Black Magic - Wizard’s Spell

Black Magic Wizard’s Spell cover
Black Magic
Wizard’s Spell
High Roller Records
Can you describe a Norwegian band as NWOBHM?
Black Magic is, by the looks of it, a band who really values their privacy. The press release that accompanied their album “Wizard’s Spell” noted that “The band is NOT available for interviews!” (sic). After some looking into, I managed to find out that the band is actually only two guys from Norway. “Wizard’s Spell” is probably the best example of “less is more”. It appears that these guys like to keep things simple. From the band’s name, to the record’s title, right down to the artwork for it. It goes without saying of course, that this minimalist mentality is also very present in the sound and musical composition of their songs (otherwise this approach wouldn’t work).
The most suitable description for Black Magic’s music would be “hellish”. Hard and heavy guitar riffs, a voice that seems to be coming from the darkest depths of hell and a rocking rhythm section as the backbone. “Wizard’s Spell” is like a combination of Black Sabbath’s dark mentality with the “discrete epic-ness” of a band like Bathory (there’s some Iron Maiden and Metallica too). Black Magic do not attempt to reinvent the wheel. There’s nothing in this record that you haven’t heard before. But they respect their own genre enough so as not to burden it with anything unnecessary.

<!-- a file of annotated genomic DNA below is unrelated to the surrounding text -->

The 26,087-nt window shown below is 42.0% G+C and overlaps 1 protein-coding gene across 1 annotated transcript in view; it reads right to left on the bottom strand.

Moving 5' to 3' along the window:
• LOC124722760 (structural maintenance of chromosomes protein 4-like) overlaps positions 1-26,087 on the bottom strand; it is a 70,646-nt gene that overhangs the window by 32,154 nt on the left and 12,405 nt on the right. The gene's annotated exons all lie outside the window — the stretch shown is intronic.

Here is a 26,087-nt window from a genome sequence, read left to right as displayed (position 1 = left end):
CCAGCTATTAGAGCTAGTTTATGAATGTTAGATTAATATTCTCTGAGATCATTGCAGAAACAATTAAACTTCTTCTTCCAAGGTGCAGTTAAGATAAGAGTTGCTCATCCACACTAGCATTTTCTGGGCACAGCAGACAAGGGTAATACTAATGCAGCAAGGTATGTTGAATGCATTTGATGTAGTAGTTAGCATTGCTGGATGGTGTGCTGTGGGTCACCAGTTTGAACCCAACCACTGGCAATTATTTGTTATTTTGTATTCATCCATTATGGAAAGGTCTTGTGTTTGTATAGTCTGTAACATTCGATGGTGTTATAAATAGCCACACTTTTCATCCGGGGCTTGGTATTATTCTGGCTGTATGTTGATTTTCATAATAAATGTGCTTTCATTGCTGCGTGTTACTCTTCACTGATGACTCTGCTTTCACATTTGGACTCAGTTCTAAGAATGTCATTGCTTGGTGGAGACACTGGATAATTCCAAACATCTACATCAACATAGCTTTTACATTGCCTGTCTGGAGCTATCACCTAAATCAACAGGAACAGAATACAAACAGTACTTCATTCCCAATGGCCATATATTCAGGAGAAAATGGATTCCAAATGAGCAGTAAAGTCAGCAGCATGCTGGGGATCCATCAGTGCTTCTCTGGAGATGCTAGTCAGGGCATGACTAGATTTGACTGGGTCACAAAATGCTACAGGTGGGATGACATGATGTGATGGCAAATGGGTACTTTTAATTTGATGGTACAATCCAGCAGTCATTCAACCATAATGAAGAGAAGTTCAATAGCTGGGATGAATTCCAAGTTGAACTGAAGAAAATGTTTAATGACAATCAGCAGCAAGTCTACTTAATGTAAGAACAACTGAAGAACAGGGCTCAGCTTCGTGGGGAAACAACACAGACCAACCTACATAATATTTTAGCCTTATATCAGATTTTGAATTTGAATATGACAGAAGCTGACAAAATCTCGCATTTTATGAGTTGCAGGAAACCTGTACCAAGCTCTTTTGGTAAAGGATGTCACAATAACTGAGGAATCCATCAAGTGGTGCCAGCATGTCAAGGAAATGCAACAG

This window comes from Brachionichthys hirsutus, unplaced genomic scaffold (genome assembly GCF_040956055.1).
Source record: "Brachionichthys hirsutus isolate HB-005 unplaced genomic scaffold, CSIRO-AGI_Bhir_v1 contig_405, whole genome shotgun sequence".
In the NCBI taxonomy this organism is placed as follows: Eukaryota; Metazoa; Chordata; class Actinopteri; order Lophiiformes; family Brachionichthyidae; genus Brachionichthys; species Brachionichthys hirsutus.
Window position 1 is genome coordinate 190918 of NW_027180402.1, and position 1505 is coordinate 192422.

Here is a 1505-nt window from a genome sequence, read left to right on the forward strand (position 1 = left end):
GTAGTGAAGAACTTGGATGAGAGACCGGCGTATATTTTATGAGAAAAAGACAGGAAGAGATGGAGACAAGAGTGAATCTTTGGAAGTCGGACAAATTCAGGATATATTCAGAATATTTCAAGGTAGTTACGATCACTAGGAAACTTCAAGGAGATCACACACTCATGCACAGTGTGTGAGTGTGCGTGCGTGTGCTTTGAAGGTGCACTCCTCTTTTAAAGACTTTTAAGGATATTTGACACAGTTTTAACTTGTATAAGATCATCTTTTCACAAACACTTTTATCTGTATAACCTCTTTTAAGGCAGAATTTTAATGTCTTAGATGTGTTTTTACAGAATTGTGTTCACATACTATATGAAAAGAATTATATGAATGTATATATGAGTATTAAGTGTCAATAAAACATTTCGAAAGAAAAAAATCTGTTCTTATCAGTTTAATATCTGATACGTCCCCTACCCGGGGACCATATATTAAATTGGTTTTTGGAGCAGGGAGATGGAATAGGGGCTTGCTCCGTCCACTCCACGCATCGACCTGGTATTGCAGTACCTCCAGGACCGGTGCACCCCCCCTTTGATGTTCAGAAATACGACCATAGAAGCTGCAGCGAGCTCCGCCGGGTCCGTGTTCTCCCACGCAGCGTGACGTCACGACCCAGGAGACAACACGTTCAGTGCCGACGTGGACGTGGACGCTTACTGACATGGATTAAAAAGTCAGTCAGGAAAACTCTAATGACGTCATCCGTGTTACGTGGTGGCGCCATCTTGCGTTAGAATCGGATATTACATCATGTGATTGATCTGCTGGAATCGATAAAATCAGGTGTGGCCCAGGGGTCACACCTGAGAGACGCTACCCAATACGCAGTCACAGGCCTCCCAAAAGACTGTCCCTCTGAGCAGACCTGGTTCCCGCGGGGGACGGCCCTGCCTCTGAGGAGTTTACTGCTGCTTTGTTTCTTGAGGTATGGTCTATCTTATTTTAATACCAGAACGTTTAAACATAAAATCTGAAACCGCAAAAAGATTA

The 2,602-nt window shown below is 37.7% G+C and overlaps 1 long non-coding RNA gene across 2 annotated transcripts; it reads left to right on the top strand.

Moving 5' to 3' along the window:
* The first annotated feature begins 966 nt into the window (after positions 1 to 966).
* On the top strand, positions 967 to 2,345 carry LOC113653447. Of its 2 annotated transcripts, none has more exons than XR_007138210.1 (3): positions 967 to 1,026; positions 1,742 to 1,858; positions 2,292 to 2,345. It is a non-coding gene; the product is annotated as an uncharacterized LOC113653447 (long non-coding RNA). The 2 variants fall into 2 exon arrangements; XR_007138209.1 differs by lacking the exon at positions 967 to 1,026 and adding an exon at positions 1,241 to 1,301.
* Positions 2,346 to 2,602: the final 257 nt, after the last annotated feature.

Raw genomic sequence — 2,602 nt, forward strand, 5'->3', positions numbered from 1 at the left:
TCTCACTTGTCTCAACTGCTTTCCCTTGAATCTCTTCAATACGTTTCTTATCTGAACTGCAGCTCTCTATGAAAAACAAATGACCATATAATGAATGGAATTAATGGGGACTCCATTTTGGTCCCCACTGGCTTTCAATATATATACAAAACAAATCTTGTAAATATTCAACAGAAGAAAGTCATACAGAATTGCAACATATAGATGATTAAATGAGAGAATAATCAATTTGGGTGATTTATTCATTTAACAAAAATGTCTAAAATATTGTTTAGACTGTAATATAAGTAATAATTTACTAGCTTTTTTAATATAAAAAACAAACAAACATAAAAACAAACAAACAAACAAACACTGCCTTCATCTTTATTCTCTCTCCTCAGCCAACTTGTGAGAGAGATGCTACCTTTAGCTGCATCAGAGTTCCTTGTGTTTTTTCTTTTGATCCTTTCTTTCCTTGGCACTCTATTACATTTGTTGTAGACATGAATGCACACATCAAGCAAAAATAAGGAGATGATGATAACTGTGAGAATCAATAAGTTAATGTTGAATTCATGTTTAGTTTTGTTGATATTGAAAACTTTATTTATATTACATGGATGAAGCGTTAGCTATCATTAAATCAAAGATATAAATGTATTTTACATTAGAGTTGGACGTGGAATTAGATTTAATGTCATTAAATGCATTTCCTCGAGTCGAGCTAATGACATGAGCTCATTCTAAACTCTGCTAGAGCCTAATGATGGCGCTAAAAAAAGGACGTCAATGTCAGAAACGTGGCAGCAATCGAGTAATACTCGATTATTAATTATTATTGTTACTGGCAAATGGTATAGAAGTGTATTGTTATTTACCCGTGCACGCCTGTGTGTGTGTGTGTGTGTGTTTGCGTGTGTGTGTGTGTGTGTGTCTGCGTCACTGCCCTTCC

They know when to kick it like there’s no tomorrow and, more importantly, when to take their foot off the gas and let the song breathe. There’s no way of knowing if this 70s like production sound is deliberate or not. One thing is for sure though, it works like a charm (or should I say “like a spell”). Another positive aspect of “Wizard’s Spell” is that it also flows smoothly from the one track to the next, giving the listener the impression that the band has a clear idea of what they and their work are about.
To be perfectly honest, I didn’t really care for the last part of the album. I would have been happy if the record had ended with “The Ritual (Reap of Evil)”. In my opinion, the three remaining songs whose titles end with “(Reap of Evil)” is where the band kinda lost it. Even though none of them are bad, I find that they don’t add anything to the album.